The first step was to visualize the dataset in a two-dimensional space. As the dataset itself contains several parameters, a principal component analysis (PCA) algorithm was used to reduce the number of dimensions. The algorithm presents the results in a scattered plot diagram, which gives us an easily understandable visual representation of the dataset [33].
There are several methods to calculate the distance between each pair of observations. Gower distance [39] is one of the few measures that are capable of handling both categorical and continuous variables, therefore this method was used for our calculation. The dissimilarity between two variables is the weighted mean of the contributions of each variable. This automatically implies that a particular standardization process is applied to each variable.
The daisy function from the cluster package [40] is suitable for calculating Gower distances in R. The result of computation of these distances is known as a dissimilarity matrix. The Gower distance can be described with the following Equation (1).
d i j = k = 1 p ω k δ i j ( k ) d i j ( k ) k = 1 p ω k δ i j ( k )
where d i j is a weighted mean, ω k is the weight, δ i j ( k ) is the 0–1 weight, which becomes zero when the variable x [ , k ] is missing in either or both rows ( i   and   j ) or when the variable is asymmetric binary and both values are zero and in all other situations it is 1, and d i j ( k ) k t h variable contribution to the total distance
We analyzed the entire dataset from the cluster tendency point of view. During the visual assessment of clustering tendency (VAT approach), we used the following steps:
  • Compute the dissimilarity matrix for the data set using Gower distance.
  • Reorder the dissimilarity matrix so that similar objects get close to one another, which results in an ordered dissimilarity matrix.
  • The ordered dissimilarity matrix is converted into an image for visual inspection.
The color level is proportional to the value of the dissimilarity between observations. The observations in the same cluster are displayed in a consecutive order [41].
After the visual inspection, we also used the statistical method called Hopkins statistic to evaluate clusterability. This method measures the probability if a dataset was generated by a uniform distribution, so it tests the spatial randomness of the data. The calculations are the following:
  • Get a random sample from the original real dataset.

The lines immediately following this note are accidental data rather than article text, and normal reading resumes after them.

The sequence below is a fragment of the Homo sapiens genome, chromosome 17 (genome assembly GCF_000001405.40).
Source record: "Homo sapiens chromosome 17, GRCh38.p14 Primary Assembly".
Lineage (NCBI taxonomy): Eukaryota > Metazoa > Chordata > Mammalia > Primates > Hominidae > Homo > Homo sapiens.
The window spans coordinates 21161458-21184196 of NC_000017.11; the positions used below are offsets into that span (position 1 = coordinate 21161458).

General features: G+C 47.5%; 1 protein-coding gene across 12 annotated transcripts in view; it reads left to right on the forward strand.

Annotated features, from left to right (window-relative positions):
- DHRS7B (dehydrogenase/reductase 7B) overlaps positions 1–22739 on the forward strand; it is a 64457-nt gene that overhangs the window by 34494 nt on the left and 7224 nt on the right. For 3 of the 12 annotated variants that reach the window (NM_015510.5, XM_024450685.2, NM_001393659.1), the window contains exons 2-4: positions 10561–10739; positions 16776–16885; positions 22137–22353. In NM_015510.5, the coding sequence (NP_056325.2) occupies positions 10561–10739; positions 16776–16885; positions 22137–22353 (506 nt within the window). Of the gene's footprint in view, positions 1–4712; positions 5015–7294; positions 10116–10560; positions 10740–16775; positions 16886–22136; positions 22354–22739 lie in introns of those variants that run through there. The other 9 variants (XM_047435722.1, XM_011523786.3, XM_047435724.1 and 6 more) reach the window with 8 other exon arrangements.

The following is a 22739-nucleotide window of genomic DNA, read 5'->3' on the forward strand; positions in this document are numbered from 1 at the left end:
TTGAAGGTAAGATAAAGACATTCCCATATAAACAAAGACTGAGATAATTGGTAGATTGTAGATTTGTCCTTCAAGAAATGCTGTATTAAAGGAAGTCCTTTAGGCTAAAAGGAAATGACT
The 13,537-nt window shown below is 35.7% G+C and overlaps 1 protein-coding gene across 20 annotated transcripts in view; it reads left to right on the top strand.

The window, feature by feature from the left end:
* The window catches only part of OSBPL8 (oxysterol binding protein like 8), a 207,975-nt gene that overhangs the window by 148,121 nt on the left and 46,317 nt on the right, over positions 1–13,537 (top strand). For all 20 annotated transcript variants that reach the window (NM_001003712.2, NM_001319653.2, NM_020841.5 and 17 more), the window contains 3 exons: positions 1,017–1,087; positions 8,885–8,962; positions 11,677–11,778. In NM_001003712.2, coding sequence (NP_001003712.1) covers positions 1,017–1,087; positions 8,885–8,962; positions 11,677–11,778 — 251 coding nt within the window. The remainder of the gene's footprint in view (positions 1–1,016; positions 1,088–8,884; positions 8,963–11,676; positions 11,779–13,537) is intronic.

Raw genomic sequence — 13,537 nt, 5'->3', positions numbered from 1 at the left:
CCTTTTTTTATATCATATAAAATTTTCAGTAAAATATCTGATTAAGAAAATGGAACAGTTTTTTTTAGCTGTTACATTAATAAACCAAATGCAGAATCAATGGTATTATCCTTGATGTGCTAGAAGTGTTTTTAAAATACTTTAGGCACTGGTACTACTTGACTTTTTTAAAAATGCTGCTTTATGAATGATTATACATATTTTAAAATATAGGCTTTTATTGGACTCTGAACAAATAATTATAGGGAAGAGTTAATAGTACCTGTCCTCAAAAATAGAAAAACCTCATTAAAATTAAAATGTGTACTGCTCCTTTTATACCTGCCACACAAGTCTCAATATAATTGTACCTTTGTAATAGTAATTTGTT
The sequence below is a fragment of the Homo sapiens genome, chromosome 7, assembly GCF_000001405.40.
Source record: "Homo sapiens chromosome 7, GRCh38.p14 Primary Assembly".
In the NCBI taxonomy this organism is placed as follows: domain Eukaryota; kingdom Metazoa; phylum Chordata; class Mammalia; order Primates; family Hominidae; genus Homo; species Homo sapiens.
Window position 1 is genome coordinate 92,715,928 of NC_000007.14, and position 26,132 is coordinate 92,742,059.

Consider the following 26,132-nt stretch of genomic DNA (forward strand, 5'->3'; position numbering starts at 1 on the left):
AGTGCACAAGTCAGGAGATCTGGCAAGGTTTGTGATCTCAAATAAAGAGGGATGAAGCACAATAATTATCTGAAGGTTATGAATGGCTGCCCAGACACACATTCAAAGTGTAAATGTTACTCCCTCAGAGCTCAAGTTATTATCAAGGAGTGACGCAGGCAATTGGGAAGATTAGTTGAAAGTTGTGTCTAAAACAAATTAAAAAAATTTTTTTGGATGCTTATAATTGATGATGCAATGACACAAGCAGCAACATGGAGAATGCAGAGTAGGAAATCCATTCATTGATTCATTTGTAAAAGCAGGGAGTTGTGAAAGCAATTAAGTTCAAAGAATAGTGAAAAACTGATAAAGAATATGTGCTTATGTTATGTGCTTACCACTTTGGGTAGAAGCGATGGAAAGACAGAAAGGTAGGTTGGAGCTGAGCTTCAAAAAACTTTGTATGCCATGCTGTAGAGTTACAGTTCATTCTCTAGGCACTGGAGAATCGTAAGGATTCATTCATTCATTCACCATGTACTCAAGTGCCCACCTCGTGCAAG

• Compute a distance from each point to each nearest neighbor of the original real dataset.
  • Generate a random dataset based on uniform distribution with the same variation as the original real dataset.
  • Compute a distance from each point to each nearest neighbor of the random dataset.
  • Calculate the Hopkins statistics (H) as the mean nearest neighbor distance in the random dataset divided by the sum of the mean nearest neighbor distance in the original real and the random dataset.
The formula of Hopkins statistics can be defined as below (2):
H = i = 1 n y i i = 1 n x i + i = 1 n y i
where H is the Hopkins statistics, yi is the nearest neighbor distance in the random dataset, xi is the nearest neighbor distance in the real dataset, and n is number of sample points in the dataset.
The null hypothesis is that the original real dataset is uniformly distributed (i.e., there are no meaningful clusters). The alternative hypothesis is that the dataset is not uniformly distributed. (i.e., there can be find meaningful clusters). If the Hopkins statistics is close to 1, we can reject the null hypothesis and conclude that there is significant clusterability. A higher than 75% value indicates a clusterability at the 90% confidence level.

2.3. Clustering Based on Expert Opinion

Our main hypothesis was that most of the PBS systems can be clustered based on the owner type and the operator type. Therefore, during data collection, we used two owner categories: Public and Private, while in the type of operator we created 4 categories: Advertising company, Private Company, Service provider, and Public. Based on these types, we created 4 clusters, which can be seen in Table 1. This categorization was based on the expert opinion of the two authors.

2.4. Univariate Statistical Tests

In order to determine which of the 64 parameters should be included in a multivariate regression model, some preselection is required [42]. As the dependent variables are both categorical and continuous, while the independent variable is categorical, we had to use two types of statistical tests. We used the SPSS statistical software for these tests.